Monday, 8 August 2011

Is Twitter Fueling the London Riots?



Last night as I was winding down, getting ready for a night in front of the TV I logged onto Twitter to get an update on the Tottehnam riots. I was surprised to see Brixton trending.


Brixton had been hosting the annual Brixton Splash only hours earlier, an event I had planned to go to but unfortunately missed. Looking earlier at the photo's of people enjoying themselves en masse, dancing, eating, drinking, socialising and generally having a brilliant time, I was pleased that the event had taken place without any major incident. 


Brixton Splash
Brixton Splash was an event celebrating multi-cultural Brixton, even more poignant having read and watched the events unfolding in Tottenham only the night before.


But Brixton wasn't trending only because of the Splash. There were literally hundreds of posts about a supposed riot kicking off in Brixton, post stating that gangs of youths had descended on Brixton and were causing trouble. 


Locals were quick to point out that actually there was no trouble, that they were in fact in Brixton at the time and apart from people milling about as expected after a festival there was nothing particularly newsworthy going on.


That didn't stop the rumours though. It was becoming a frenzy at this point. Windows were being smashed, shops looted and police were battling to stay in control. Except it wasn't happening. Pictures emerged of a looted H&M, which was actually miles away in North London. 




The next thing I know, it was actually kicking off for real. The looting, the fires, the smashing of shop windows was actually happening for real. In the UK at least this is the first real rioting of any substantial size that has taken place during the Internet generation and it felt last night, like the Internet, in the absence of any credible, accurate and up to date information from the media was the place to turn to get an update.


Social media can be a brilliant tool - I have witnessed campaigns ranging from saving a local cinema to taking action against the stoning of an Iranian women but it can have it's downsides too. The hysteria building on Twitter last night about supposed riots in Brixton, long before anything had even kicked off was nothing short of a red rag to a bull. 




So is Twitter and other social media fuelling the London riots, pouring fuel onto the proverbial and literal fire?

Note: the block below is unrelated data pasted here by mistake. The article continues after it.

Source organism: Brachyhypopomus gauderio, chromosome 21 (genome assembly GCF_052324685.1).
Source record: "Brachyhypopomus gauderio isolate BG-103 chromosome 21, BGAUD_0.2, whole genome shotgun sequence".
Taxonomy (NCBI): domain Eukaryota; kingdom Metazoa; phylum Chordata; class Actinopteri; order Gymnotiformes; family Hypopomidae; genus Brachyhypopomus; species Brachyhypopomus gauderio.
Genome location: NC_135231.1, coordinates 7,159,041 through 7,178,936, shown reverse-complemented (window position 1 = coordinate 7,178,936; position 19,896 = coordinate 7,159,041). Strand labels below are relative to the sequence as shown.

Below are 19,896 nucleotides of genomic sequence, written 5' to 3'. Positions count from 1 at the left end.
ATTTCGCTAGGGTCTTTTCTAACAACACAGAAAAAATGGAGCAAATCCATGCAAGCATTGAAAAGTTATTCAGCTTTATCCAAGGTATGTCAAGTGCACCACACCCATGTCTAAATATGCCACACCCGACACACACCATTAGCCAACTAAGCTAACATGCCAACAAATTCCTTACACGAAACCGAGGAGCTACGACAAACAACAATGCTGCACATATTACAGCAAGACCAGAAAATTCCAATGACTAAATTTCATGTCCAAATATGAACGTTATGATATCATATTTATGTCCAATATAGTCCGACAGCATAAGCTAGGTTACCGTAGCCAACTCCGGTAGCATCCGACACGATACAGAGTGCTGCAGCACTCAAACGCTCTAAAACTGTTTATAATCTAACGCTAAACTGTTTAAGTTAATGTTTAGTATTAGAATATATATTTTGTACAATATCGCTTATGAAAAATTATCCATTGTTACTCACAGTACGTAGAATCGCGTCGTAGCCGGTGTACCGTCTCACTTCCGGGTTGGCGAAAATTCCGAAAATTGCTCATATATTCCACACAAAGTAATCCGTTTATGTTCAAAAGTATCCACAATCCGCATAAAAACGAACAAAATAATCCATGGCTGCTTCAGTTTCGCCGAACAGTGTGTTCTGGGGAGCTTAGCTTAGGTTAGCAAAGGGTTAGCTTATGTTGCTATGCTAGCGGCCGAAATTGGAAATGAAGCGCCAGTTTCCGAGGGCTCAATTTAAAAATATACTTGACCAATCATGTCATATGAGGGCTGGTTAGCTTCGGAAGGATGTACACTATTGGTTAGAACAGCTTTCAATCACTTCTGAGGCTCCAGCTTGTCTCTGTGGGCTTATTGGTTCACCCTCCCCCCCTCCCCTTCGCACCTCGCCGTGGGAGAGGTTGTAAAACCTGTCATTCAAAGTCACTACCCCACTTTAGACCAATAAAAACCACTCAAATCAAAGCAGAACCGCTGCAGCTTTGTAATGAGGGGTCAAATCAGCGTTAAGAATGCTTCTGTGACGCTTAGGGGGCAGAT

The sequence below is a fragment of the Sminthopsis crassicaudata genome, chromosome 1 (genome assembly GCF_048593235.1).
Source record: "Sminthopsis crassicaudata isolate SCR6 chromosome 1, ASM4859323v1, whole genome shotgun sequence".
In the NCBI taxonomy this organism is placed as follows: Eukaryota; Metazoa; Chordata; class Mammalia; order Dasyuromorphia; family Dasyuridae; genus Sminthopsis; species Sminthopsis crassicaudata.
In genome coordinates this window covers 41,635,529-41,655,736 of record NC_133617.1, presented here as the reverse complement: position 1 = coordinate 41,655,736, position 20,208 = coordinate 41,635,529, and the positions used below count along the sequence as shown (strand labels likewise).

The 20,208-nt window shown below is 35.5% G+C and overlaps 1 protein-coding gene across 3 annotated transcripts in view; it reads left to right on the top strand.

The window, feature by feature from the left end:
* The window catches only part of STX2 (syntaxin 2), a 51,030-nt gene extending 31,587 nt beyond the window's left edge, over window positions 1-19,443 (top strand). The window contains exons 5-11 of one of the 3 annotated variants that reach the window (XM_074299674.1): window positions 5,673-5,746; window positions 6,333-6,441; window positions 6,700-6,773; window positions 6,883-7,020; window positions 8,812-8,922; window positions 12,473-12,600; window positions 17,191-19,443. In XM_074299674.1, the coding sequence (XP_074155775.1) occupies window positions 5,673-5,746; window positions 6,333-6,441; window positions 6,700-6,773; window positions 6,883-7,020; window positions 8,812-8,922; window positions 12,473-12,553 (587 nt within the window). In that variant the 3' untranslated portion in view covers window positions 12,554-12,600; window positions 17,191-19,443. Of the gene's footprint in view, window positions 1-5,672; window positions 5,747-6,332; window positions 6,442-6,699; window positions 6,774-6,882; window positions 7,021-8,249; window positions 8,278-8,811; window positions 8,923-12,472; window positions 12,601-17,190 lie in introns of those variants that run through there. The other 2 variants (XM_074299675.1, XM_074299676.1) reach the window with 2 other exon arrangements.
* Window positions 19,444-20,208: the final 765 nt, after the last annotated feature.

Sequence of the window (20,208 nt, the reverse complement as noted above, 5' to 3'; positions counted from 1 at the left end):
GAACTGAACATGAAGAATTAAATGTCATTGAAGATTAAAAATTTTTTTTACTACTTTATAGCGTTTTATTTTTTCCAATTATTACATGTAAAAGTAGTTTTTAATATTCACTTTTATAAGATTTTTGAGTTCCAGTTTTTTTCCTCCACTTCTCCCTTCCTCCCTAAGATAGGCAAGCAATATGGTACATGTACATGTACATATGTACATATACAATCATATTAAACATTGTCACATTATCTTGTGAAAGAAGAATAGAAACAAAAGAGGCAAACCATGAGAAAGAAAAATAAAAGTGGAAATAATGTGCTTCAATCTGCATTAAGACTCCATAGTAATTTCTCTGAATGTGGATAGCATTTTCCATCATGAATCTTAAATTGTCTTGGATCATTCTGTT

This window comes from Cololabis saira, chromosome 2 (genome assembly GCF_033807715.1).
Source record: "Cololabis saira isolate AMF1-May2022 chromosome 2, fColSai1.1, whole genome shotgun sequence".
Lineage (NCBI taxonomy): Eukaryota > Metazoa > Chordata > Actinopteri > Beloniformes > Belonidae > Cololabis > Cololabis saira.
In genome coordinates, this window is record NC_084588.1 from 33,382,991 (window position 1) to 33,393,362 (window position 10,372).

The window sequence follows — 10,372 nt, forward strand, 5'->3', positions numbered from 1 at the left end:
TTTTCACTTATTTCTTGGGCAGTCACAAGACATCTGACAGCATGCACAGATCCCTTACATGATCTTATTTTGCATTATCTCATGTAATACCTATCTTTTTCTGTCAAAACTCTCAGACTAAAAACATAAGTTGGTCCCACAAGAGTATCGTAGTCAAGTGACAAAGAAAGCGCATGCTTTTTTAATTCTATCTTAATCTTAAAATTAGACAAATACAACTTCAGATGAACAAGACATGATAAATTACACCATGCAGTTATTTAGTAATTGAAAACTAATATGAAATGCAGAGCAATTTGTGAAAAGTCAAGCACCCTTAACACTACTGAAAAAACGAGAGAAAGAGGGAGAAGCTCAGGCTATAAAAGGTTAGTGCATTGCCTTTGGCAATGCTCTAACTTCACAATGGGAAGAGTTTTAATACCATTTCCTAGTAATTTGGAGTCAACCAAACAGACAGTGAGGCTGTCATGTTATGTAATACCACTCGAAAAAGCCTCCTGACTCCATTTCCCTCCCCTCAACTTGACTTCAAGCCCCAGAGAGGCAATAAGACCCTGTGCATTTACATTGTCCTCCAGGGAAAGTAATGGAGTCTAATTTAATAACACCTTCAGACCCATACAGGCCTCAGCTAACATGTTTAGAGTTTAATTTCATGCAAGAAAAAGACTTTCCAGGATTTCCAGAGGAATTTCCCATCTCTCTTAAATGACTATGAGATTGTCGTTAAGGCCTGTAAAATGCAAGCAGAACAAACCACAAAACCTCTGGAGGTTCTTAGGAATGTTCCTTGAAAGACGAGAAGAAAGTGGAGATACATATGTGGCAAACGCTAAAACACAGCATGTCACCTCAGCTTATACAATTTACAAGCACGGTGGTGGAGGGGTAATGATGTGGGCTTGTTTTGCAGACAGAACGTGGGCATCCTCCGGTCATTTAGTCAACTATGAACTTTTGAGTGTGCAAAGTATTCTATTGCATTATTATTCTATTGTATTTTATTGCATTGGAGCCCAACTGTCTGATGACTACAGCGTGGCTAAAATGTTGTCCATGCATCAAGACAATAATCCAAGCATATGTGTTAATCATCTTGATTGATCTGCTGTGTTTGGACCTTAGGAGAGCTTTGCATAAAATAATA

Today, similarly to the events of yesterday, locations around London appear to be trending, with tweets about riots taking place long before they actually seem to happen - Croydon, Deptford, New Cross, Lewisham, Brockley. Is it really that social media is the quickest way to get news out there or a self-fulling prophecy, waiting to happen because the rumours on Twitter say it is? I fear the latter.


The police have said that they will be looking at Twitter to see if there is evidence of people inciting violence and encouraging the looting and rioting that has spread across the capital. I guess that will be like looking for a needle in a haystack, what with the tweets, re-tweets and suchlike that occurs on the site.


It's not that I blame social media entirely. The saying goes that there is no smoke without fire and there have been brilliant efforts by people today to re-tweet messages of how to help and get involved in the clean-up in Brixton. As I said at the start social media can be a tool that has positive uses. But it is worrying. 


What do you think? Has social media - Twitter, Facebook etc played a part in these riots? 
What do you think?

1 comment:

dirtycowgirl said...

Personally I have issues with the media as a whole, and I think that social networking is linked to it nowadays.
The first I knew about events in London was late last night, been busy at home and not had the tv on - but it does sound as if you're right.
I saw a news report earlier that said 'older white men' were believed to be encouraging it in Hackney. Makes a change from blaming young black men I suppose.

Of course whenever there is 'rioting' albeit started due to outrage, many people jump on the bandwagon and see it as a chance for looting and throwing things at the police. (Who, it seems, are to blame for the original cause of all this).

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